Dystopian Britain. Boris Johnson cries 'Brexit will liberate our nation', as words fall out of him during his conservative party conference speech. The same smoggy Dickensian morning, the pound slumped to a 31-year low.
In the current period of global instability - what does the future mean for post-Brexit Britain? Will war in the middle-east ever end? Is a compulsive liar, tax avoiding man-child going to become the leader of the free world? - it's not difficult to despair somewhat.
Even Farage has jumped off the sinking ship - just to not-so-reluctantly hop back on.
Theresa May has just come under fire for hinting that foreign doctors will only be welcome to work for the NHS until 2025, another canapé to add to an already brimming menu of insults made by the post-Brexit Government.
Scottish First Minister Nicola Sturgeon wrote on Twitter:
"The arrogance of this from UKG is breathtaking...like they're somehow doing these doctors a favour by 'allowing' them to save lives here."
But there is some hope.
The current political situation has brought new voices to the surface, crucially, younger people exercising their right to smack down ideas they disagree with in as many different, creative, and downright weird ways as they can.
Especially when it comes to Trump.
Due to how marginal the EU referendum was, the fall-out of the leave vote has resulted in considerably more people speaking up about what they believe in. Many youngsters feel robbed, if it were just 18-25 year olds who were allowed to vote we would be - decidedly and reassuringly - very much in.
But this is good. We need more people to engage with politics. I mentioned in a previous post the 'epidemic' of youth disassociation with politics. Remember that at last years' General Election, only 43% of 18-24 year olds turned up to vote. And if the vote just counted those aged 18-24, we would currently have government from the other side of the political spectrum. 43% of young people that voted last year voted Labour, and 27% voted Conservative. These figures are essentially reversed for those aged 65+.
When the Referendum came around, the number of 18-24 voting jumped to 64%, however ultimately were shrouded by the 90% of over-65s that also went to the polls. Many were angry, and took to social media to let that be known. Anger is obviously not the right way to have a level-headed, meaningful debate. However in this case, it does seem to have got more people onside and involved.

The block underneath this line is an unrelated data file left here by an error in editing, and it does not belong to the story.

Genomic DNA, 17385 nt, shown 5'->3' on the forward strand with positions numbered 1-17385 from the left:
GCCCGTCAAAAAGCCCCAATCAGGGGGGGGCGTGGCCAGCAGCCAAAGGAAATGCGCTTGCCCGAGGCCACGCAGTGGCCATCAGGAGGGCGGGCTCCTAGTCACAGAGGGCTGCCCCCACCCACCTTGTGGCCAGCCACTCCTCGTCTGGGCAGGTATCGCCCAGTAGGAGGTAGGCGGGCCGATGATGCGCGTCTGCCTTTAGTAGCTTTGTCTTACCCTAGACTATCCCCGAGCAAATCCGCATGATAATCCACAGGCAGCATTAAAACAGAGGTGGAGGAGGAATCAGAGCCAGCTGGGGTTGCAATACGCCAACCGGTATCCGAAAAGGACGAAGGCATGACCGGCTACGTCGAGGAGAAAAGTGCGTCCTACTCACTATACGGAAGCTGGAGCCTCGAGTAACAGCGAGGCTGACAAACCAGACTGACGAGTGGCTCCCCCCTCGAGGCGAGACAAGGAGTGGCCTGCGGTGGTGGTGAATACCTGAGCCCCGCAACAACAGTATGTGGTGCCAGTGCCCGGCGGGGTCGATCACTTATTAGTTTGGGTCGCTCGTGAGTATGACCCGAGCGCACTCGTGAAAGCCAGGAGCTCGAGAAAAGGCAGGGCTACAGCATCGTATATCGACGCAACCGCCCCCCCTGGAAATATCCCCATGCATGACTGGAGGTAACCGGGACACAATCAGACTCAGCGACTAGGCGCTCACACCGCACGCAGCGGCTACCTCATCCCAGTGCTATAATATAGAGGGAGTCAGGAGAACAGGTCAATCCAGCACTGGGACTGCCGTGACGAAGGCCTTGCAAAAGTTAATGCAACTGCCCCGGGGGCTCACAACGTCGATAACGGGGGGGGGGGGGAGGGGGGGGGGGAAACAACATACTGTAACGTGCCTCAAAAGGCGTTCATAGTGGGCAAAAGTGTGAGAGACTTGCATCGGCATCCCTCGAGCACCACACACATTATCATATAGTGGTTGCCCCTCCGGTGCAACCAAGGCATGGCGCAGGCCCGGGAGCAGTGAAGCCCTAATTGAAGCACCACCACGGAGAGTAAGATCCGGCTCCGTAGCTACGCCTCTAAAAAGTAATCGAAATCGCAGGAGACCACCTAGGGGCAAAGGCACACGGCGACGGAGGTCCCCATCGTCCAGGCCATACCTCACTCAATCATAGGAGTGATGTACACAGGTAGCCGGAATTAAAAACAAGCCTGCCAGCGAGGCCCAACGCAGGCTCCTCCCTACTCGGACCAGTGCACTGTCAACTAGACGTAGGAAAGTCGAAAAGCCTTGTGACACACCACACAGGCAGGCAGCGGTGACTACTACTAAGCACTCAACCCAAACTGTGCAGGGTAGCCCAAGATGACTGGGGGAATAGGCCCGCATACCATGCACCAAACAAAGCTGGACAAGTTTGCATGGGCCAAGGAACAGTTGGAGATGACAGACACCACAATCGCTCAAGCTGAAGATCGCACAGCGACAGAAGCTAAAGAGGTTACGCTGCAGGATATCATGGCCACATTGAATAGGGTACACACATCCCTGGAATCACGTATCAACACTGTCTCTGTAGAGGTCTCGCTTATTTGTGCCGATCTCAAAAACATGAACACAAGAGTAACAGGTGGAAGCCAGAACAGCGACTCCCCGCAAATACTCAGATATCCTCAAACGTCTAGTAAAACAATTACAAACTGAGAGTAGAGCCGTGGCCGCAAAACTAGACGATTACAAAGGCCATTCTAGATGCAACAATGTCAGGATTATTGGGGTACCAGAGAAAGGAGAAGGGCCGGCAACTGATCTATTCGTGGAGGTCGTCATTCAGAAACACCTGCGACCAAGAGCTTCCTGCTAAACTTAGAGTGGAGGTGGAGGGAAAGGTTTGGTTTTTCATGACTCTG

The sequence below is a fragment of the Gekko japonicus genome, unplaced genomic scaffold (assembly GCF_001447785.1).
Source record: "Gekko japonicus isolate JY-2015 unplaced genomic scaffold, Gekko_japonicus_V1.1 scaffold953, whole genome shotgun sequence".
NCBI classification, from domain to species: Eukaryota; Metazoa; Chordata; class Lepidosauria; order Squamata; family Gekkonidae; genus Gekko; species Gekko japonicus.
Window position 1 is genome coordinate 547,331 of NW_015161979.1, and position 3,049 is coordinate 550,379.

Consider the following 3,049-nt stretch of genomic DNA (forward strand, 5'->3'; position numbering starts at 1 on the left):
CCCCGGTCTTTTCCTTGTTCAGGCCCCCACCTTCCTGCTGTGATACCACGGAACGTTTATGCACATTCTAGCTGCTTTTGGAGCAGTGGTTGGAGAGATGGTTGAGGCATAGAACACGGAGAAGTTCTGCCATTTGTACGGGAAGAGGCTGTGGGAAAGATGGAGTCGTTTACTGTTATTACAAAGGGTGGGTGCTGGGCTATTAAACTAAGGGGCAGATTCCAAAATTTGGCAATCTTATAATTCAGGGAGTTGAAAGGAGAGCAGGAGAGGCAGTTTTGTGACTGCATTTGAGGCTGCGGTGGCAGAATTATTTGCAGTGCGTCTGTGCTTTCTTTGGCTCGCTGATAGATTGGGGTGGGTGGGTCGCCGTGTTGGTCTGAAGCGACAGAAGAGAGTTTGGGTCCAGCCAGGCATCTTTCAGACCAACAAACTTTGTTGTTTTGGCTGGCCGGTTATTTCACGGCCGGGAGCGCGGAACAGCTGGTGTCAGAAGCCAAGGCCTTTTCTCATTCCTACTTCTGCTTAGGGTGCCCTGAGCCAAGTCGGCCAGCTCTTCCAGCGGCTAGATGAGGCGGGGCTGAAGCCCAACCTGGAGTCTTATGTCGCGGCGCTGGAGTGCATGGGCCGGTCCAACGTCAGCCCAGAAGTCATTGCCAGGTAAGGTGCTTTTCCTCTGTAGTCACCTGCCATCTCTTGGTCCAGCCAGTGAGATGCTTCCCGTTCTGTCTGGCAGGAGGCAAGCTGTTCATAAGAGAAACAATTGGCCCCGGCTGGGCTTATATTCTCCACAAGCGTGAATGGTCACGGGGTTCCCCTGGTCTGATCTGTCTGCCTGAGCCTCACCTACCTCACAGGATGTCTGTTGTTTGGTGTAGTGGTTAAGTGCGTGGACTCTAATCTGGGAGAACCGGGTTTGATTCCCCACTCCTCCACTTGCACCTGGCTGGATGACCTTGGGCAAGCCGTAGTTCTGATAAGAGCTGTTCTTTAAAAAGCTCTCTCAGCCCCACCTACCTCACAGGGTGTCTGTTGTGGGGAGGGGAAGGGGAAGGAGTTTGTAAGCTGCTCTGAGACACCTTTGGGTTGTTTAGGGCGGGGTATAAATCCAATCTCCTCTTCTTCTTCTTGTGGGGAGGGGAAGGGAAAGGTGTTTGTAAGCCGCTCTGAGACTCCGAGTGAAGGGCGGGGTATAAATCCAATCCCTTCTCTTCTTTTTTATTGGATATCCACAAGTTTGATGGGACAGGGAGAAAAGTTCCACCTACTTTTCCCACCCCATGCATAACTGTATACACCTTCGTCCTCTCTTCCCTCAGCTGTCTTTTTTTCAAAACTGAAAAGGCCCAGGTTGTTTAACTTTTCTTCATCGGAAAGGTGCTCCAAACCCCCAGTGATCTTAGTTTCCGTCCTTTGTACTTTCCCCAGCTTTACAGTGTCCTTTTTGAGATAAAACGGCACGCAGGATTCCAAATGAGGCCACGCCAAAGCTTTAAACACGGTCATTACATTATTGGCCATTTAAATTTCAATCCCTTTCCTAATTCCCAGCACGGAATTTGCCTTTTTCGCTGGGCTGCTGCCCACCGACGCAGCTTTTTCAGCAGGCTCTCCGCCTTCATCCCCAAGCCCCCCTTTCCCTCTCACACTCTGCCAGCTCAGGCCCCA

Lara Prendergast at the Spectator wrote that "There has never been a more blunt, painful and glorious expression of how democracy works - and if that has brought many of my generation into the political fold, so much the better."
Momentum, the political organisation that support and champion Jeremy Corbyn, started in October 2015, and less than a year later has over 17,000 members. And at the Labour Party conference this month, the group held their own event down the road with huge numbers attending, focused on spreading their message.
As Corbyn proudly mentioned at his speech at Labour's annual conference, the membership of his party has rocketed to such an extent that it is now one of the largest parties in Western Europe - with more members than all other British Parties put together. Young people have made up an incredible proportion of this statistic and this means their voices are beginning to be heard in mainstream politics.
But it is still not enough. To ignore politics or to intentionally decide not to vote is to take democracy for granted. It is to take for granted your right to use twitter and Facebook to express how you feel, and it is to take for granted your right to offend.
But we need to keep going. We need to educate each other on the issues that affect us, we need to be open, transparent and realistic about what we want and we need a platform.
The current government are too busy puffing up their chests and seeing how much they can get away with to come close to a coherent plan for Brexit. We need to get our foot in door and make sure they negotiate something that works best for us. After all, in a few years, it'll be us that has to fix it.